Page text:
Each one of these approaches to life is a dead end street.  No progress is made when I am focused on any of these.  Life is happening today, not yesterday or someday.  I am entitled to nothing. Whatever good thing I experience in this life is a gift of God to be received with gratitude.


What else needs to be forgotten?



Ministry Inside.133

thankful (1)I am very thankful. (Each Thursday I write a post with church leaders in mind. However, today I want to focus on what I am grateful for. Perhaps this will simulate your thinking and even your gratitude as you consider your own life.)

I am grateful for my family.

  • I am grateful for Charlotte who dared to move to Memphis at this point in our lives to begin a fresh new chapter in our ministry. I am blessed.
  • I am grateful for Christine, mother of two wonderful little boys. I can’t imagine a more attentive mother. So thankful for Phillip, a good and devoted husband and father.
  • I am grateful for Jamie, the social worker with such a heart. Thankful for the way she is thoughtful to so many. So thankful for Cal, an unassuming, gracious husband and man.
  • For those whom I’ve known for so many years. So grateful to receive those texts, e-mails, and handwritten notes. I take none of this for granted.

When You Fail to Show Respect


I suppose it may not a word that immediately gets your attention.  Perhaps it doesn’t have much buzz or flair.

Yet the importance of showing another respect is huge.

I’ve been thinking about it a lot lately.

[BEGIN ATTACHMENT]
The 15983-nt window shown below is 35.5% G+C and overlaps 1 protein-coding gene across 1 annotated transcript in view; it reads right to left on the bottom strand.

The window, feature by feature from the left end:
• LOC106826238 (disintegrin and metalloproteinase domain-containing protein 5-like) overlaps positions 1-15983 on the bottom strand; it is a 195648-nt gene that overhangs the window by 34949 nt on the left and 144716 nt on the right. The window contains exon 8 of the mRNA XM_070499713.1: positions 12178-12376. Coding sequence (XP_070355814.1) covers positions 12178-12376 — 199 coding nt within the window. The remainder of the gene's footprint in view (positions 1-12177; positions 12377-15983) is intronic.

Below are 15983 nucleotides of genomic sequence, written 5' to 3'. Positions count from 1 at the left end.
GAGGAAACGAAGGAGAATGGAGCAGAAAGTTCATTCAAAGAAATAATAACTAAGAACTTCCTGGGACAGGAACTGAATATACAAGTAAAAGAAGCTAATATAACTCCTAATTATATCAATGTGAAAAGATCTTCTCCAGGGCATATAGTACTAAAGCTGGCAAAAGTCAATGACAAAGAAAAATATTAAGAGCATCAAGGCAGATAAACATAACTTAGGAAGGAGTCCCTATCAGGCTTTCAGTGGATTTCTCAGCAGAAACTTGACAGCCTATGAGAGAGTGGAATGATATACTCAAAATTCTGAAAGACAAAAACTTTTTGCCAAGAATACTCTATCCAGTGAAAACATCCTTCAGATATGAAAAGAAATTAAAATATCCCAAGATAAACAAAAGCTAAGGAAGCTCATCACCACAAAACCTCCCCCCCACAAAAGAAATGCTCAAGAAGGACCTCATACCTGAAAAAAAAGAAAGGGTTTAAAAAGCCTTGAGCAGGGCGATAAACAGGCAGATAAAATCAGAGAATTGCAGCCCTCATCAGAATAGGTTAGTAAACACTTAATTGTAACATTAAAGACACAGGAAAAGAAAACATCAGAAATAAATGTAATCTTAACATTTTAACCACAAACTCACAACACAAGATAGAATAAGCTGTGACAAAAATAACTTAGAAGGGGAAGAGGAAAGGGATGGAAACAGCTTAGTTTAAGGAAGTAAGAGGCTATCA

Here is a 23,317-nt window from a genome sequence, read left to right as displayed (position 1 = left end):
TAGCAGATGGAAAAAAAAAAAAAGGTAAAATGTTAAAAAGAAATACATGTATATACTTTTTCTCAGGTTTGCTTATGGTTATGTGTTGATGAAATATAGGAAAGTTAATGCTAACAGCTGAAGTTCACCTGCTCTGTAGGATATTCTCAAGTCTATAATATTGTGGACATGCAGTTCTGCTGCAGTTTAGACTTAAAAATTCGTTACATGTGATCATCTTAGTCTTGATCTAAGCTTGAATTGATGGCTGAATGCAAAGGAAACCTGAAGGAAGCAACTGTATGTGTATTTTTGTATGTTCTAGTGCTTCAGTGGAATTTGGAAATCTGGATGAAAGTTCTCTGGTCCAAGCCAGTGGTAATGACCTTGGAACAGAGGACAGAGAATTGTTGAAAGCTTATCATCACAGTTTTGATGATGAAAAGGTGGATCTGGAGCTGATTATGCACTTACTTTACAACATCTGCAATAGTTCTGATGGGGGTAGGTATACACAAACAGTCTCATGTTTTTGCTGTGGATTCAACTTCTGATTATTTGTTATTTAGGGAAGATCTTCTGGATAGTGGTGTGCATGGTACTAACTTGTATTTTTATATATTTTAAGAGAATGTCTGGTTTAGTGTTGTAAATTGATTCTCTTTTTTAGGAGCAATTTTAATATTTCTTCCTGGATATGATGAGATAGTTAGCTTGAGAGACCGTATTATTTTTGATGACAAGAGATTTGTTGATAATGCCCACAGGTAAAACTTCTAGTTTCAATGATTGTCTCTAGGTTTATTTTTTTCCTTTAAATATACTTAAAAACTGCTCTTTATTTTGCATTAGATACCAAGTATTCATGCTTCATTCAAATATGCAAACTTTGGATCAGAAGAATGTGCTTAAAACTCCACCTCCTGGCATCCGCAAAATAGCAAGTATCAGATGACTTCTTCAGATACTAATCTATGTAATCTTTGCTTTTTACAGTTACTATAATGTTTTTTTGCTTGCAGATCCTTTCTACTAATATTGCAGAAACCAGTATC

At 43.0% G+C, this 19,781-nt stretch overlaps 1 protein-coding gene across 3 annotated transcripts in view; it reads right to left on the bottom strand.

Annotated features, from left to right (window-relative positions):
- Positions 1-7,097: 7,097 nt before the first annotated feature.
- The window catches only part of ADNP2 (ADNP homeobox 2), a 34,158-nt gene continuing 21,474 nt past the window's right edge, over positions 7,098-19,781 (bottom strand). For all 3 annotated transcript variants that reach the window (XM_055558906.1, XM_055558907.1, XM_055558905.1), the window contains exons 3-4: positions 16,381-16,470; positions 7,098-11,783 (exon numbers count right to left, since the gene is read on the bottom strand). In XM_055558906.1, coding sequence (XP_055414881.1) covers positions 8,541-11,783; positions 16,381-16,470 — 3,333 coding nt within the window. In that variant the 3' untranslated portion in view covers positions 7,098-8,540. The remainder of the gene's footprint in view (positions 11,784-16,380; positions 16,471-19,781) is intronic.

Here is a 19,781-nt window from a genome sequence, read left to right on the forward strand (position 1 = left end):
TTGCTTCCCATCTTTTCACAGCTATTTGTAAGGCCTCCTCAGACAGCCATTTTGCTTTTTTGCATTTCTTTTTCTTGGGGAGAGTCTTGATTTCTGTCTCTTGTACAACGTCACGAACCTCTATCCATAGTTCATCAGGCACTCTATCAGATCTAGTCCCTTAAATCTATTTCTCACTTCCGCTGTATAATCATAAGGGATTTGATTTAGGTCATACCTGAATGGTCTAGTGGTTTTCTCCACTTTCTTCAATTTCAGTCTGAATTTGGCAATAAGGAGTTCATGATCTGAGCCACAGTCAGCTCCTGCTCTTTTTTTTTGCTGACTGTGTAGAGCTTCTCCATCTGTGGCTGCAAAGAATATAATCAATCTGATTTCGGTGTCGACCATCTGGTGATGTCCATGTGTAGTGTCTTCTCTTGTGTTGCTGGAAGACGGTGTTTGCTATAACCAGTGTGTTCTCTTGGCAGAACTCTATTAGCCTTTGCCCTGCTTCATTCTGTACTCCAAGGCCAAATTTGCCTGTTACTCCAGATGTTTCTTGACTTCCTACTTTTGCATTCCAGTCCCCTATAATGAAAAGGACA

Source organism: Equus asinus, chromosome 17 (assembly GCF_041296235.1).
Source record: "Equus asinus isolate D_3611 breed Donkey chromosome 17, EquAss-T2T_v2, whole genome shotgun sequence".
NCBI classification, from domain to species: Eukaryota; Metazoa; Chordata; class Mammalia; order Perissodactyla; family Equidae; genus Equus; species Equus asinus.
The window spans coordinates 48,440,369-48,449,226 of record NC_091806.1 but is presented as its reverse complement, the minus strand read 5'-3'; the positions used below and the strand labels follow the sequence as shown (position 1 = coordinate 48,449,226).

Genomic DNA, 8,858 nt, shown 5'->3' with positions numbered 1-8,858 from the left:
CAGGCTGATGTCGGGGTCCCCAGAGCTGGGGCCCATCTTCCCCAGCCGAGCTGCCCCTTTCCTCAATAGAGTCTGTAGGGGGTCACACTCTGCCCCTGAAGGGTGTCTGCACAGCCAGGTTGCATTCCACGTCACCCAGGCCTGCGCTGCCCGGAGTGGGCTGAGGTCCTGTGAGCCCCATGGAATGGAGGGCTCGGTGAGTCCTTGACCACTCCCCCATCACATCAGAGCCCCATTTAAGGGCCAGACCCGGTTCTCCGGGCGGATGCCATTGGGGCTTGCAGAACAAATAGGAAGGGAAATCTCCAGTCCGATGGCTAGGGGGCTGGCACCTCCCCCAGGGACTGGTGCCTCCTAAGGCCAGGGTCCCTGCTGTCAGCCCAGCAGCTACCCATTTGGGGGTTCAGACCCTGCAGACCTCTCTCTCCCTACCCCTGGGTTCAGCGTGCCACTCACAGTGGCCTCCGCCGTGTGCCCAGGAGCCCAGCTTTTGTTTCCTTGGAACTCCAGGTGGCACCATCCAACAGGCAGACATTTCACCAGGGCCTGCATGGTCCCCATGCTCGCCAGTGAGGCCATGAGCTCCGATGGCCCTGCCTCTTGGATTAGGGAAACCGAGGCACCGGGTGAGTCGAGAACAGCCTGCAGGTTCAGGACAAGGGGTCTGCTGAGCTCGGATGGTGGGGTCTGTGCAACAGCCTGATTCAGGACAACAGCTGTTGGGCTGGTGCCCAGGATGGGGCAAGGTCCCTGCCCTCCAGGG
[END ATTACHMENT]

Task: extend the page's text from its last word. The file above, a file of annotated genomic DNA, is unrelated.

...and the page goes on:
• A young husband is condescending to his wife, making her feel as if she is less intelligent than he is.
  • A teenager has a confrontation with his dad.  He tells his dad to “shut up” and walks away.  Thirty minutes earlier the boy was in a Wednesday evening Bible class.
  • A young woman is disrespectful to her mother-in-law, speaking to her in way that is demeaning and hurtful.
  • A man disrespects his wife, flirting with women at the office.  One woman at the office remarks, “You mean he’s married?”
  • A minister degrades the elders to others in the congregation and then kisses up to them in an elders meeting.  Disrespect.
  • An older man in the church abruptly approaches a young minister and says something insulting and crude in front of a visitor.

I am not suggesting that people needed to be “nicer.”

Is Your Gratitude Obvious to Others?

GratitudeA few years ago, I read everything I could find by Henri Nouwen.

His writings were formative and very encouraging.  On one occasion, I read his book Gracias.  The book is actually a journal chronicling Nouwen’s time spent in Peru and Bolivia.  Near the end of the book, he writes:

The title of this journal summarizes what I found, learned, and heard.  The word that I kept hearing, wherever I went, was: Gracias!  It sounded like the refrain from a long ballad of events.  Gracias a usted, gracias a Dios, muchas gracias — thank you, thanks be to God, many thanks!  I saw thousands of poor and hungry children, I met many young men and women without money, a job, or a decent place to live.  I spent long hours with sick, elderly people, and I witnessed more misery and pain than ever before in my life.  But in the midst of it all, that word lifted me again and again to a new realm of seeing and hearing: Gracias!  Thanks!  (Henri Nouwen, Gracias!, p. 187)


When have you felt particularly moved by someone’s gratitude?  What made the situation particularly moving?